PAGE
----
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Title: Changes in energy fluxes during NPQ in LHCII and PSII-LHCII
Author: Saccon, Francesco
ISNI:       0000 0004 9355 5194
Awarding Body: Queen Mary University of London
Current Institution: Queen Mary, University of London
Date of Award: 2020
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The non-photochemical quenching of excess energy (NPQ) is a fast molecular adaptation of photosynthetic organisms to variations of sunlight intensities. In plants, the energy-dependent quenching (qE) is the main NPQ component, which promptly protects the thylakoid membrane components by dissipating the excess energy absorbed. While the trigger of this physiological process is known to be thylakoid DpH, the site in the membrane, the structural changes involved and the nature of the quencher pigment are still a subject of debate. In this thesis, I addressed these gaps in our knowledge of qE. The results presented here show that neither minor light harvesting antenna complexes nor reaction cores are sites of qE, which instead takes place entirely in major LHCII trimers. The nature of the change from a light-harvesting to a dissipative state in LHCII and its dependence on the binding of xanthophyll-cycle carotenoids was investigated. Zeaxanthin was found to exert no effect on the quenching dynamics of single LHCII trimers, disproving its role as a quencher. However, it controls the kinetics of the transition to the quenched state by favouring LHCII aggregation. To determine the nature of the quencher species, transient absorption spectroscopy was applied to isolated LHCII. A mechanism was identified whereby chlorophylls donate energy to a carotenoid species, likely a lutein, leading to quick energy dissipation. Overall, this work reveals the self-regulatory nature of photosynthetic light harvesting, showing that in principle only trimeric LHCII and the proton gradient are sufficient to enable qE in vivo. The protein PsbS and zeaxanthin exert an allosteric regulation of the process, that, by tuning the degree of antennae sensitivity to the amplitude of the proton gradient, assures a fine control of light harvesting.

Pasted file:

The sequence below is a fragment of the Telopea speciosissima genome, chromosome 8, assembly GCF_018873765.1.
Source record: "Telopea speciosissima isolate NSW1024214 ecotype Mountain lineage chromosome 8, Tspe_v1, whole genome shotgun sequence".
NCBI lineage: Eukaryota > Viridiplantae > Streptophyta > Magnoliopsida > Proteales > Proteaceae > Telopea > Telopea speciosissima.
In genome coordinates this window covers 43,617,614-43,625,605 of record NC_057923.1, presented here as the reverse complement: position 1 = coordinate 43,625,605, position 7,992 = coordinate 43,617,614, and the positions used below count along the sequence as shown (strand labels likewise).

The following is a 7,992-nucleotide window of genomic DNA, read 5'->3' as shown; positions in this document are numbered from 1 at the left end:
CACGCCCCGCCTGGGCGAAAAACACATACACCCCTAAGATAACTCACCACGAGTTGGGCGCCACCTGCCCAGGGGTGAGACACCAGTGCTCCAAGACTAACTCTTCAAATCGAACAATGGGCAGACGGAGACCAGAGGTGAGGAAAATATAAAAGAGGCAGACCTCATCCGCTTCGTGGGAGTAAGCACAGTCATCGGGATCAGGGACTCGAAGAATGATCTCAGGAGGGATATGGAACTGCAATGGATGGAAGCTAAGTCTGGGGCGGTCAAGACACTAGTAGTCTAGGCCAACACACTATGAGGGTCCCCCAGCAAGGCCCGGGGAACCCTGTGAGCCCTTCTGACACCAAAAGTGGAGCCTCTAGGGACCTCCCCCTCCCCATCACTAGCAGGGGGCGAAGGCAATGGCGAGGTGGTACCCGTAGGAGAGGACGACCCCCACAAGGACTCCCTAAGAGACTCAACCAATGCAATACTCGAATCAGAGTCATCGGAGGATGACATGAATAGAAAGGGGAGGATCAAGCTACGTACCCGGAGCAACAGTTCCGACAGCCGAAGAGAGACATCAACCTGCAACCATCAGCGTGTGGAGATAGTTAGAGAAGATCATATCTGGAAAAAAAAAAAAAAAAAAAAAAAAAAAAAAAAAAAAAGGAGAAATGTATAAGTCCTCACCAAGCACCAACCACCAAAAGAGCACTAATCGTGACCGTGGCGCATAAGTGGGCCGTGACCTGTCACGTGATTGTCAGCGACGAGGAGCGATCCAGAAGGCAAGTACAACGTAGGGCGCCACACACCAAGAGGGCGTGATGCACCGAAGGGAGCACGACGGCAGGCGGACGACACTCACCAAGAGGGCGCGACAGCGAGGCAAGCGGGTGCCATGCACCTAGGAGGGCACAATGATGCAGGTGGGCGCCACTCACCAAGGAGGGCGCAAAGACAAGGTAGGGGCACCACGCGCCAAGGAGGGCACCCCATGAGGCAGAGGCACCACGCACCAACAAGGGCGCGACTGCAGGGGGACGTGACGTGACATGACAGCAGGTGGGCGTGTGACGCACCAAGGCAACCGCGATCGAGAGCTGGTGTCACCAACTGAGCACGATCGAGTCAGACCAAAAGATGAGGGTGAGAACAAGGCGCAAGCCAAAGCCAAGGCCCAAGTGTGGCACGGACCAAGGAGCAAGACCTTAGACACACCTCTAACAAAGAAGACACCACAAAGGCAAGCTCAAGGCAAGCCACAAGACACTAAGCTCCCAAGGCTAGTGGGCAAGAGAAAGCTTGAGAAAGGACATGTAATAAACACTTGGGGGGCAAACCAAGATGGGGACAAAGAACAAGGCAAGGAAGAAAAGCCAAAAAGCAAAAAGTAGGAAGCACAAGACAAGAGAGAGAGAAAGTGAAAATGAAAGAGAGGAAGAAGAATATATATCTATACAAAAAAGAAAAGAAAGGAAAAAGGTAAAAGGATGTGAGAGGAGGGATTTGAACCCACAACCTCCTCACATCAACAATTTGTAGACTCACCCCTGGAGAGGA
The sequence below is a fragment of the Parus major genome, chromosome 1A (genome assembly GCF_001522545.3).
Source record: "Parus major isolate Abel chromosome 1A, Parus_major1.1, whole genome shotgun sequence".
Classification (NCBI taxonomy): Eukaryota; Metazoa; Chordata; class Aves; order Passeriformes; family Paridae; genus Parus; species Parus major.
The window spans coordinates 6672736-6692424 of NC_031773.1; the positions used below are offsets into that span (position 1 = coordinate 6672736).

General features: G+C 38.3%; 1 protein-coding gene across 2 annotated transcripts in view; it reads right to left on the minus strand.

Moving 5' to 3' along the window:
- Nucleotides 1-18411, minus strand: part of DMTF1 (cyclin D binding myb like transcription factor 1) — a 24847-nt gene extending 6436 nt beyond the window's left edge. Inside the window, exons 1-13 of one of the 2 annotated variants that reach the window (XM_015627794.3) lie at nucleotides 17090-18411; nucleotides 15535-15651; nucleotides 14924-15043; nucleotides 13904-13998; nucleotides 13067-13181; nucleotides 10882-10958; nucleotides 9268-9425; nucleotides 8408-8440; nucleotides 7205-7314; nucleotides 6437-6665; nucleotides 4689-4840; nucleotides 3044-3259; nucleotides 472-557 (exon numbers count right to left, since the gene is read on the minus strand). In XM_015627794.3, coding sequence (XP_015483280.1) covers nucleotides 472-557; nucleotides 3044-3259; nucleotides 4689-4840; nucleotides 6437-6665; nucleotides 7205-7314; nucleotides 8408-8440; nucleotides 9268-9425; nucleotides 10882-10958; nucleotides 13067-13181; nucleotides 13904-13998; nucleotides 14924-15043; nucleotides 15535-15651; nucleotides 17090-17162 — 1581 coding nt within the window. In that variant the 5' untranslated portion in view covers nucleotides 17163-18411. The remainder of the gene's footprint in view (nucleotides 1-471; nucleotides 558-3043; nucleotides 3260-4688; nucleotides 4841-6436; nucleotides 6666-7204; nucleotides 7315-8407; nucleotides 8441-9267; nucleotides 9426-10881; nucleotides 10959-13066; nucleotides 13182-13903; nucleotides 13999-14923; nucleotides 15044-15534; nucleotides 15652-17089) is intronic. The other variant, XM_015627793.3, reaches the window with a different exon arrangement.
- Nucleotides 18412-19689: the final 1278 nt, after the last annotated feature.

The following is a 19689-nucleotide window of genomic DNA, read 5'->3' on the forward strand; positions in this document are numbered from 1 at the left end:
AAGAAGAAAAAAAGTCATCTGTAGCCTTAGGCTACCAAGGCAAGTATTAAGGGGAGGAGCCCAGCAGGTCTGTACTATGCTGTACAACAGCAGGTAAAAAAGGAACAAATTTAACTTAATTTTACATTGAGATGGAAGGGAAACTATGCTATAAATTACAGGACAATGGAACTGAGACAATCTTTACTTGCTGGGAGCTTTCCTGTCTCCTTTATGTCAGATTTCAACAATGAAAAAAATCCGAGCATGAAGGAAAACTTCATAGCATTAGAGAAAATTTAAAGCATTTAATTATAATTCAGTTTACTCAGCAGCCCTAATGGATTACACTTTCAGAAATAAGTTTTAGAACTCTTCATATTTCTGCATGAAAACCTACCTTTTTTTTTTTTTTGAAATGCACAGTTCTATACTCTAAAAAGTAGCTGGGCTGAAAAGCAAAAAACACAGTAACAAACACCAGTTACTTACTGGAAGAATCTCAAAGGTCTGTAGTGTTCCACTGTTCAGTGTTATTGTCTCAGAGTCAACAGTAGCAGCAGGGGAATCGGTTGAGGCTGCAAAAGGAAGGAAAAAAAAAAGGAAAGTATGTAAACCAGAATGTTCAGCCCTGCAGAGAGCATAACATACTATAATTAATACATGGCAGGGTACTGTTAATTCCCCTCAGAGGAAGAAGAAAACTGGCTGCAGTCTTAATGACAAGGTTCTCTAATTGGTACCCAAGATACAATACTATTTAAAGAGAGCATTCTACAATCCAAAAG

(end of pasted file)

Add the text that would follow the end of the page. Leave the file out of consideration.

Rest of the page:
Supervisor: Not available Sponsor: Not available
Qualification Name: Thesis (Ph.D.) Qualification Level: Doctoral
EThOS ID:  DOI: Not available